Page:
You don’t need a fancy mixing glass to make stirred cocktails, but they are a really fun piece of equipment to invest in if you make a lot of stirred drinks.
You can also stir in the glass of a classic Boston shaker set, or any tall glass you have on hand. You just need a cocktail strainer, like a Julep or Hawthorne, in order to strain the liquid from the glass.
First, measure your gin, vodka, and Lillet or Cocchi Americano. You want to add your ingredients to the glass first, then fill the glass about ¾ with ice.
Now use a long-handled spoon to stir the cocktail. You want to place the spoon between the inside of the glass and the ice, cradling the cubes so that they move together as one unit around inside the glass. This will let you stir smoothly.
Stir for a long time. Really. I’d say it takes about 30 stirs or more to thoroughly chill and dilute a drink. If you don’t stir long enough, your drink will taste too strong and it won’t be nearly cold enough.
Chill your martini glass
Next, strain the liquid into a coupe or martini class. I highly recommend chilling your glass in the freezer beforehand.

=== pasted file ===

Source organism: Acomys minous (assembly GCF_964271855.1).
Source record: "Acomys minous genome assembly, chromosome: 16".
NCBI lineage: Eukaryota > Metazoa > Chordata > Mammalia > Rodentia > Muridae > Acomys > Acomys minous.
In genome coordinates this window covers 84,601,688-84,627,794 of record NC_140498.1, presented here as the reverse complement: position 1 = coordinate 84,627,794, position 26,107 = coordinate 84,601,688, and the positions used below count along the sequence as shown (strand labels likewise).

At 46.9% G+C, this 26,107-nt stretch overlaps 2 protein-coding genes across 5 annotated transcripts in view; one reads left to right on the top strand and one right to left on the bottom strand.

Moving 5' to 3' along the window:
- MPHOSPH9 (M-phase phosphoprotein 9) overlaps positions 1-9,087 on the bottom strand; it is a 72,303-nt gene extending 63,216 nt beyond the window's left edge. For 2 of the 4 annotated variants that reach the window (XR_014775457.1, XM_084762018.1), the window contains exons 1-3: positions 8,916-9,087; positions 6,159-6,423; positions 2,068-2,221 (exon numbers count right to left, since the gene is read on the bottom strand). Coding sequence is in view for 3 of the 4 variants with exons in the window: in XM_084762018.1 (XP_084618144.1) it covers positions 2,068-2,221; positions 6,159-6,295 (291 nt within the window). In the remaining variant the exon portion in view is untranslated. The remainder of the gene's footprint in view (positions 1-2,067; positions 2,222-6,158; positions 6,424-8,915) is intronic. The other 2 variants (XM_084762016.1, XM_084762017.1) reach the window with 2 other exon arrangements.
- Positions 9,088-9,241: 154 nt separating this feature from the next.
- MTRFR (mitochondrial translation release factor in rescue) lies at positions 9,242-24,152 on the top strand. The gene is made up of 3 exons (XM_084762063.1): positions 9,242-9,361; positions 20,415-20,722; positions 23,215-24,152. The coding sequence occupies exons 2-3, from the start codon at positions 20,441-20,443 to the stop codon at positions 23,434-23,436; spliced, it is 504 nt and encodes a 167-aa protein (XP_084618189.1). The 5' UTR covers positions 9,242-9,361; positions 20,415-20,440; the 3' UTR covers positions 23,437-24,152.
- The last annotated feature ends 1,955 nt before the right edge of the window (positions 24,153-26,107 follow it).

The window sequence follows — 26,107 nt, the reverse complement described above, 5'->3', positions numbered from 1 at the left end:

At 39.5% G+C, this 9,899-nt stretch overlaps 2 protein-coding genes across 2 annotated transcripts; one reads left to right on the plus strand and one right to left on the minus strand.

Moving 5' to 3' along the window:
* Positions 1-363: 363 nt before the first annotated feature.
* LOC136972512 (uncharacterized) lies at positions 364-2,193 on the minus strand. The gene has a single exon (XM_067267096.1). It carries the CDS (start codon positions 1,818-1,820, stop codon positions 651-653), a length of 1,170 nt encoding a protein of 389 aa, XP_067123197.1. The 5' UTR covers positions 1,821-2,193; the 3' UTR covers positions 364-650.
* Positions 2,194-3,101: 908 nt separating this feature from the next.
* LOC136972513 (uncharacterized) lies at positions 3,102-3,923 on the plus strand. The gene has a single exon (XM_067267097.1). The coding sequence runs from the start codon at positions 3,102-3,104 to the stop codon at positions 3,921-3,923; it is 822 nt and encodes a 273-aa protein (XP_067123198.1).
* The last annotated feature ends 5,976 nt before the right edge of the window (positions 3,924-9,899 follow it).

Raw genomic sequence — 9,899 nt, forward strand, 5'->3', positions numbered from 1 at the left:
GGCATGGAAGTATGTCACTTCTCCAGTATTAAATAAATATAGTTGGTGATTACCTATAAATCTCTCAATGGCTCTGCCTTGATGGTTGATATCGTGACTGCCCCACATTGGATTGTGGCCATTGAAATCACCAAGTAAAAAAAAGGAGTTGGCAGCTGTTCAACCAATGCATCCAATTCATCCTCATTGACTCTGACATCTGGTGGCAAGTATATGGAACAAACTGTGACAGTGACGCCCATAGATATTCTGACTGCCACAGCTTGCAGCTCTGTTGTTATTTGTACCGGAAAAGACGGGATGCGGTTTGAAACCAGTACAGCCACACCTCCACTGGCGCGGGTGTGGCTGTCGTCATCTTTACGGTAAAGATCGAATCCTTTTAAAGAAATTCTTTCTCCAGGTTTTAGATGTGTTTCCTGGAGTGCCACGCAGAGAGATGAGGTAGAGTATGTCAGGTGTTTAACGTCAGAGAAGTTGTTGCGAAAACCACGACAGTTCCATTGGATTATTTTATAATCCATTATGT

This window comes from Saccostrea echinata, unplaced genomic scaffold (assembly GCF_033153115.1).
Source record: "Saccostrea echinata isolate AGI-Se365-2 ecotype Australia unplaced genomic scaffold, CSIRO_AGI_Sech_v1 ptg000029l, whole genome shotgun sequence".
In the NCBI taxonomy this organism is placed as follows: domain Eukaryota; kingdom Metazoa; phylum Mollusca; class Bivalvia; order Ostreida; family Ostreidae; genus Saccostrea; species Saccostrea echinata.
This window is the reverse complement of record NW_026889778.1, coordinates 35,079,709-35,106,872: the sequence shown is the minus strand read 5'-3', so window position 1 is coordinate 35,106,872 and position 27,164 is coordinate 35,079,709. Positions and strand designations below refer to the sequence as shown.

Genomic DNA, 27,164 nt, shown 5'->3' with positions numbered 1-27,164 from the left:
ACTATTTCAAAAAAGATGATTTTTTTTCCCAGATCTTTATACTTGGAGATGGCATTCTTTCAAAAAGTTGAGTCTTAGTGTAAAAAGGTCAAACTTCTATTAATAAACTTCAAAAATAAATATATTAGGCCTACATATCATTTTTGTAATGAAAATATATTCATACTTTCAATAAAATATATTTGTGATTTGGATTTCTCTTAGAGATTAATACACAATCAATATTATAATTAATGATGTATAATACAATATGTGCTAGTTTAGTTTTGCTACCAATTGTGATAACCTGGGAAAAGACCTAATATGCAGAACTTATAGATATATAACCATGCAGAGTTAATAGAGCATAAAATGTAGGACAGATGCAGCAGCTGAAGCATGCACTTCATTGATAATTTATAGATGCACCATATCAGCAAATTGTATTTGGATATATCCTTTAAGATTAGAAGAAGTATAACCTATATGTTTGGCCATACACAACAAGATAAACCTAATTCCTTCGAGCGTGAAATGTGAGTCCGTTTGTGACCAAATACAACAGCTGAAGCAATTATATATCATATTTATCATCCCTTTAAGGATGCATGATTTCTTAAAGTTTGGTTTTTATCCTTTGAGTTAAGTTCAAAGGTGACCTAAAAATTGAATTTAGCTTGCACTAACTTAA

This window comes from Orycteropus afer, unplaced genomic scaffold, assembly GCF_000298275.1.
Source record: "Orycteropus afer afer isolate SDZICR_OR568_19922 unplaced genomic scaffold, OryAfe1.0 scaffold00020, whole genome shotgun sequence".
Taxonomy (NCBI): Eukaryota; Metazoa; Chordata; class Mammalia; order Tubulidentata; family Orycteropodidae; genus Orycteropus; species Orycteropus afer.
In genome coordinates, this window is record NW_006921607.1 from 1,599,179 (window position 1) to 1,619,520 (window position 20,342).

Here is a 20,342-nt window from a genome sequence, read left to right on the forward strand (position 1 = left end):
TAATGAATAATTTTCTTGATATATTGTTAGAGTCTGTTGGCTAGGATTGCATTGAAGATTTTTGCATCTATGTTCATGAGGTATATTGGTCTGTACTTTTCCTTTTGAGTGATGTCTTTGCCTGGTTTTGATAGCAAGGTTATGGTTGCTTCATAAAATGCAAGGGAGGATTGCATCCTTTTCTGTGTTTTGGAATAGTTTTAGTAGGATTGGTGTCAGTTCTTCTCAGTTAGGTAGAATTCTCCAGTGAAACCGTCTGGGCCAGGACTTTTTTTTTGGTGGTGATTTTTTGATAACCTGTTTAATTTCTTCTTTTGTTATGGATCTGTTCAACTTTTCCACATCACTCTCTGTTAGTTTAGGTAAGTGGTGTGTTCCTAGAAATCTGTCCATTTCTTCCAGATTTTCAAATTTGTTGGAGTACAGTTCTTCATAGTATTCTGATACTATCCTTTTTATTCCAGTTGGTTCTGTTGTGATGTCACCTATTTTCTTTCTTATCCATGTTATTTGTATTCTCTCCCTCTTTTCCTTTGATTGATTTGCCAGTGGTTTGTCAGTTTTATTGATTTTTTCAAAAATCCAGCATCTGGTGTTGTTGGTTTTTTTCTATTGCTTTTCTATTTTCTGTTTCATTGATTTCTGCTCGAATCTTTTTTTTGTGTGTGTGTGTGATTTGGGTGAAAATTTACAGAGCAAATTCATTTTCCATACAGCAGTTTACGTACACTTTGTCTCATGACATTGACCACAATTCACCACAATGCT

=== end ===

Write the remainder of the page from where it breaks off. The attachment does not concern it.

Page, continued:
If you don’t have any chilled glasses, you can fill your glass with ice and water before you start mixing. Let it sit while you stir, then dump the ice water out and strain the cocktail into the newly chilled glass.
How to shake a Vesper
When shaking a Vesper, add the ingredients to the shaker first, then fill it about ¾ with ice.
Make sure your ice is fresh from the freezer and not wet or ‘melty.’ Wet ice will lead to an overly watered-down drink.
Shake for about 10-12 seconds, or until the shaker is frosty. Double strain the cocktail using a fine mesh strainer to avoid ice chips in your glass.
Garnish with an expressed lemon peel
The garnish for a Vesper is a lemon peel. Expressing the citrus oils over the surface of the drink is the finishing touch and it adds a lot to the flavor and aroma of the drink. Don’t skip this step! If you want to add some flair to your Vesper, try one of the garnish ideas from my Guide to Citrus Peel Garnishes!
You can use any cocktail glass you like for a Vesper – just make sure it’s large enough. The martini glass I’ve used here is from Hospitality Brands.
You might also enjoy these other spirit-forward classic cocktails:
Classic Vesper Martini Recipe
- 3 oz gin
- 1 oz vodka
- ½ oz Lillet Blanc (or Cocchi Americano)
- Combine all ingredients in a mixing glass and fill it 3/4 with ice.
- Stir until chilled, then strain into a chilled cocktail glass. Garnish with an expressed lemon peel.